I’ve always enjoyed watching tennis, and Andre Agassi has been a favorite for a long time. His passionate, go-for-broke style always made for compelling moments, including some of the most epic matches in tennis history. He won eight Grand Slam titles.
Of course, that was just part of the whole package for the flashy kid from Las Vegas. There were the clothes, the long hair (when he had it), the screaming teeny-bopper followers, the tabloid dating, the stormy marriage to and divorce from Brooke Shields, the Kodak commercials, and eventually the marriage to fellow tennis superstar Steffi Graf.
But behind the scenes, there was even more. In his autobiography, Open, which was released last week, Agassi opens up and spills the details of his family stress, inner turmoil, compromised morals and ethical lapses. As a child, he felt pressured into tennis by his father, whom he hated from the age of seven. By the time he was a teenager, he was being pampered as tennis royalty, was tearing up the junior circuit—and hated the game most of the time.
It gets uglier. By the mid-point of his career, Agassi had begun experimenting with crystal meth. Agassi writes that his assistant, “Slim”, was the person who introduced him to crystal meth, dumping a small pile of powder on the coffee table.
“I snort some. I ease back on the couch and consider the Rubicon I’ve just crossed. There is a moment of regret, followed by vast sadness. Then comes a tidal wave of euphoria that sweeps away every negative thought in my head. I’ve never felt so alive, so hopeful — and I’ve never felt such energy. I’m seized by a desperate desire to clean. I go tearing around my house, cleaning it from top to bottom. I dust the furniture. I scour the tub. I make the beds.”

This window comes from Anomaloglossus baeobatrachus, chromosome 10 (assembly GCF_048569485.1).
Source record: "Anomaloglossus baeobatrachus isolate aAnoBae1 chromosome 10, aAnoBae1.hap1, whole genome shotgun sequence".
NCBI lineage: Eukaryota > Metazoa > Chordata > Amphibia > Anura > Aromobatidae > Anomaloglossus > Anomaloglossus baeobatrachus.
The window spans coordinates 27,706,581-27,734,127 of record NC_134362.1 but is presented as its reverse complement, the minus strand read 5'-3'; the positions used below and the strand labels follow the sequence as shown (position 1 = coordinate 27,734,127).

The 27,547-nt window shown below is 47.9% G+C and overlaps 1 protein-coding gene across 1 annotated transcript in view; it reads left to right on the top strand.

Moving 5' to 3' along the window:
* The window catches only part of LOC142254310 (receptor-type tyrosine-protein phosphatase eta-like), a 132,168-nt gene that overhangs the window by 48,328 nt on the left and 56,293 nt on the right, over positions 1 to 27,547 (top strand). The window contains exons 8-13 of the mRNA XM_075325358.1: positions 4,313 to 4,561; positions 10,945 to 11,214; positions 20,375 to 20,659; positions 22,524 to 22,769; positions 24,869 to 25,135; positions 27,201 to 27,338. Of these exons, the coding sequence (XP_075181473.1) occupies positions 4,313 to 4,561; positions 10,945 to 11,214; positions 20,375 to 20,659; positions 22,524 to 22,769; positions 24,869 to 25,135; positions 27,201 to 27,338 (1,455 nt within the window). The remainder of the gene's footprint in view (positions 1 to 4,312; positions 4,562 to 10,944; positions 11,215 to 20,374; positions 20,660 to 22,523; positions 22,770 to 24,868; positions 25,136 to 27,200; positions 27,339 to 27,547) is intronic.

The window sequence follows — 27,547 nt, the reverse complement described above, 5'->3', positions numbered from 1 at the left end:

When a drug screen tested positive, he lied to the investigators—and kept using. He threw matches, tanking sets and just going through the motions because there was no motive in him driven by a simple love of the game.
He even wore what may be the world’s only Mohawk toupee.
But nobody knew all that. Agassi retired a tennis icon in 2006. He is more than comfortably wealthy. He has a great life with Steffi Graff and their kids. He reconciled with his father. He is heavily involved in benevolent and philanthropic work, most of which feeds off his fame.
So…why? Why write such a book and reveal such dark places of the heart, such reputation-damaging reality? Nobody knew…except Andre. Andre knew, and he had to bring the story out of the dark and into the light. Why?
In a conversation with Sports Illustrated’s Rick Reilly, Agassi says “”I just tell people, this book is honest. It lives up to the title. It’s my life, for better or worse. Get ready, buckle up, and keep your arms and legs inside the vehicle at all times.” It’s honesty for his sons, Jaden and Jaz, so they’ll know all of dad’s story when they get older. Why? Reilly again: “Maybe because he once lived enough lies for five men. Or maybe because, as an educator, he’s heard the truth can set him free.“
But there’s a deeper why underneath this self tell-all. It’s deeper than mere honesty and a record for his sons. Listen closely to this comment from another interview:
“I think one is always tempted to take the easy road and I certainly understood the cost that this would come with because I understood my process. I knew I couldn’t just go halfway up this road. But anything worthwhile in life comes with work and risk. This was part atonement, as well. I had something that most people don’t get, which is a second chance at my life. Everyday has been a form of atonement. And this book is that. I had a lot more to lose than to gain, but if it could help people—and I believe it gives tools and inspiration to real issues that all of us feel. There’s not a person out there that doesn’t know what it’s like to be in a situation that, at times, they don’t recognize.”